Beth Tweddle, the finest gymnast Britain has ever had, is far too nice ever to moan about an unfair result. But here today, in the uneven bars final, the 23-year-old former world champion from Cheshire was, quite frankly, robbed of a medal.
The larceny had nothing to do with a scores fiasco, although the final had one. China's He Kexin and America's Nastia Luikin finished tied with scores of 16.725 but He took the gold via a convoluted tie-breaker analysis that even the sport's world governing body, the FIG, said afterwards was wrong.
Another Chinese girl, Yang Yilin was third, and Tweddle was fourth, and herein lies the injustice. The best evidence strongly suggests that He is too young to be competing. And if the tiny local heroine had not been here, Tweddle might well have taken bronze, or better. Yang's age is also disputed.
The controversy over He has been bubbling for a couple of months since the Chinese named her in their team for the Games. Her age, which had previously been given by several official Chinese sources as 14, suddenly became 16, which meets the requirement that competitors must be 16 in the year of the Games.
Two official Chinese gymnastic websites " now blocked" previously gave He's birth date as 1994, making her 14 this year. The China Daily, the government newspaper, profiled her earlier this year and said she was 14. And most compelling of all was a speech in November 2007 when a Chinese official, Liu Peng, introduced He as 13.
Yet when the New York Times recently presented this evidence to Chinese Olympic officials, the paper was shown He's passport, issued in February 2008. Her date of birth is given as 1 January 1992. The International Olympic Committee will not investigate, saying the FIG is responsible for age verification. The FIG says a passport is proof of age. And that, unfortunately for Tweddle, is that.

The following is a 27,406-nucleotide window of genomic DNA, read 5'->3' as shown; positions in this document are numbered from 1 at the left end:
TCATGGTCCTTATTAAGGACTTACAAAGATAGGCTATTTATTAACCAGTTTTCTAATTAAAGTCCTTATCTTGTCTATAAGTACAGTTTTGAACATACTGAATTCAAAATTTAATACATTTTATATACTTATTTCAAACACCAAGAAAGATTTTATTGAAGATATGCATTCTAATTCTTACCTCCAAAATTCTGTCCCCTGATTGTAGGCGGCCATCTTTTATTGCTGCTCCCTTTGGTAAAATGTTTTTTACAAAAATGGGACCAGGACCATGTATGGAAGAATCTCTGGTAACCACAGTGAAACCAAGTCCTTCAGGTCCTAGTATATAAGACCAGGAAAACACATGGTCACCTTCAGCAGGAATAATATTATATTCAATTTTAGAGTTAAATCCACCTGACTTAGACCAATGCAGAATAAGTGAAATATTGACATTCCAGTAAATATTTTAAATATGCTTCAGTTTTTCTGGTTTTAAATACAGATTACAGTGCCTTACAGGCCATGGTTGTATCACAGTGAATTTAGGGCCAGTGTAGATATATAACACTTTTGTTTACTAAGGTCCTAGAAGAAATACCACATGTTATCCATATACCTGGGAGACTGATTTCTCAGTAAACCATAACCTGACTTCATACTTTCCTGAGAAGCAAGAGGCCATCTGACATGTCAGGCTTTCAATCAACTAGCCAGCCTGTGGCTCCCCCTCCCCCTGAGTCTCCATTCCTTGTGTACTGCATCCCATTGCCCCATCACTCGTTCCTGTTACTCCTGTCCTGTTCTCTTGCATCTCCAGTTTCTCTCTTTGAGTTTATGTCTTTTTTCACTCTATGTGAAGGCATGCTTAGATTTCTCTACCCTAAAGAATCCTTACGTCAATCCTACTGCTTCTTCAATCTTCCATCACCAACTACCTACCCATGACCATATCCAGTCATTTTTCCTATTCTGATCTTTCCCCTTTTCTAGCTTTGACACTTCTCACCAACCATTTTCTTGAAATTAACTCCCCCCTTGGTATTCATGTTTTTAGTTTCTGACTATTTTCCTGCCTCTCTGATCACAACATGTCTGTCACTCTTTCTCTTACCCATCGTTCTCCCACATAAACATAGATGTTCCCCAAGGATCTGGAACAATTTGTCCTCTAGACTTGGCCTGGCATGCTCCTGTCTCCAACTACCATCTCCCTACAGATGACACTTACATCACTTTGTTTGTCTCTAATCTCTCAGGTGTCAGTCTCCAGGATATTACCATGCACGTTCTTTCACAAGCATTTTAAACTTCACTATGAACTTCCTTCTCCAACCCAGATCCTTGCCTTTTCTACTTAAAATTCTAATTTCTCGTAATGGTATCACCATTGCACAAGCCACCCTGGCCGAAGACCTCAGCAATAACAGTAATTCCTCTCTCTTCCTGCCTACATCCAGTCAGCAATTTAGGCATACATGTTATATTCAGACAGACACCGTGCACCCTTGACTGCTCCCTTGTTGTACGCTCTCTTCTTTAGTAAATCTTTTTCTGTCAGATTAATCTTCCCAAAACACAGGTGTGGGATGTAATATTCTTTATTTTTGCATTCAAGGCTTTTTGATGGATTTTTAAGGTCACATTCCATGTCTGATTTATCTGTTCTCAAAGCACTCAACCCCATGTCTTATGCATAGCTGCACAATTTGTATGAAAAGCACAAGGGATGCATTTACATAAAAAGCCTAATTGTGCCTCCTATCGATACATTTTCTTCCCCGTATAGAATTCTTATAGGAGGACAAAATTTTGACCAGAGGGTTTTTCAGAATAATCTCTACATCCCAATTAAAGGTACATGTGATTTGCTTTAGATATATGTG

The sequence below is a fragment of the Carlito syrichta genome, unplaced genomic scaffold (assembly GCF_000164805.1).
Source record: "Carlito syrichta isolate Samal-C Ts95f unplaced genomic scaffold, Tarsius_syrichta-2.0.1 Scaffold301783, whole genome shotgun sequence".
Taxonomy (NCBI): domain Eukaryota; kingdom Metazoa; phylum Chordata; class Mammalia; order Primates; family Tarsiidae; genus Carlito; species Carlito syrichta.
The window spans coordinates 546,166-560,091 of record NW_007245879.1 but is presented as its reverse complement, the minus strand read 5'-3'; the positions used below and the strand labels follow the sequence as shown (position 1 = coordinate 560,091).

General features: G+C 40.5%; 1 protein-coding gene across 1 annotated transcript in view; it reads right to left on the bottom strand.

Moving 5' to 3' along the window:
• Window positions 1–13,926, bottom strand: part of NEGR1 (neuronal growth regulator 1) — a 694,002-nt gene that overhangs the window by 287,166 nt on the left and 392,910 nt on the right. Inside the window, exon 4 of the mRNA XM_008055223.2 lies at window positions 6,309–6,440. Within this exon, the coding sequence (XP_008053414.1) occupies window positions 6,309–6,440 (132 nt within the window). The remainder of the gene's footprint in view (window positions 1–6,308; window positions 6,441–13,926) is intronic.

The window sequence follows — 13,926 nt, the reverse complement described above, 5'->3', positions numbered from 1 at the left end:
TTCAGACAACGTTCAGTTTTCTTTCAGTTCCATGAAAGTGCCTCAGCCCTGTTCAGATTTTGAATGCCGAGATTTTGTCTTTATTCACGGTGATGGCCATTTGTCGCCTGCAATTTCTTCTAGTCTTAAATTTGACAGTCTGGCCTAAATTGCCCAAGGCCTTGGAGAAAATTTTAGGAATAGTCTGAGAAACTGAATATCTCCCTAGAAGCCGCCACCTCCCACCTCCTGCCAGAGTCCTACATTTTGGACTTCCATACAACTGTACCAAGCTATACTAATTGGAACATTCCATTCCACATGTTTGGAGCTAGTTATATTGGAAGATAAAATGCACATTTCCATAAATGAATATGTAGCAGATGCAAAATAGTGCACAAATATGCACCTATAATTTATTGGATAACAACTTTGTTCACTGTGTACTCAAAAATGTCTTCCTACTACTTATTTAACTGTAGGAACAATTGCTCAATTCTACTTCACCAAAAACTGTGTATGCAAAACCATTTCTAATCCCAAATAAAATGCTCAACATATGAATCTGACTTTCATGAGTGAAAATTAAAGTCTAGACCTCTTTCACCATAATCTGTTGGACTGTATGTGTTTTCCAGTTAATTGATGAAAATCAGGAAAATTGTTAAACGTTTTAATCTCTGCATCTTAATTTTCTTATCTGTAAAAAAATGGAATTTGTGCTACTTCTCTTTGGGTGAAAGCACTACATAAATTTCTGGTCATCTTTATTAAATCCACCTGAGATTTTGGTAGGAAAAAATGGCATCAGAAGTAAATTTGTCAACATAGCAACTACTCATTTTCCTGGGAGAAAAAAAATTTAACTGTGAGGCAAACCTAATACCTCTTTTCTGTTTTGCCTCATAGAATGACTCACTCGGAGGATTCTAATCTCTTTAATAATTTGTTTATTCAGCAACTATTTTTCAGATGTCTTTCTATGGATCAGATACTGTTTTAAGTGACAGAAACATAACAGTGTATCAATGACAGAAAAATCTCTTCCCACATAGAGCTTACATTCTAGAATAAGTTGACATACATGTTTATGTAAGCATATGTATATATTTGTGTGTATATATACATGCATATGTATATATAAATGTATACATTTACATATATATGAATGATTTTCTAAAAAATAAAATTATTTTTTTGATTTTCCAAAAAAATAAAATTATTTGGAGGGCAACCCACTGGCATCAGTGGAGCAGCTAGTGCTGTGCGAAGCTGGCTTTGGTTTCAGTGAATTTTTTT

The Briton, older by five years than the next youngest finalist, was unwilling to be drawn on the subject last night, saying only: "I can only do what I do and not worry about the rest." Luikin, 18, made similar noises saying: "I don't know how old she is but I do know that she gave a performance that merited her medal."
The Independent tried to speak to He in the "mix zone" and ask her age but she was quickly ushered away. Standing close up, three feet away from her at most, she does not even look 14, let alone 16. When The Independent tried to take a photograph, three mix zone officials blocked the view, briefly tried to take the camera, and then hurried He away.
There were no quibbles from Tweddle about her mark of 16.625. "Obviously I'm gutted but last Sunday I didn't think I'd even be competing [because of a rib injury] so I'm pleased just to make the final." Her mark would have been better, almost certainly good enough for a podium place, but for a messy dismount.
Prior to that, she had performed a splendid routine which was technically the most difficult of the eight on show. It elicited the loudest gasps of appreciation from a knowledgeable crowd.
"The dismount probably did cost me my place [on the podium]," she said. "My dismount is normally not a problem but I just didn't get enough height and to be honest I thought I was going to end up on my face."
On the gold fiasco, the FIG president, Bruno Grandi, said it was "not correct" to use tie-breakers, and that two golds should have been awarded.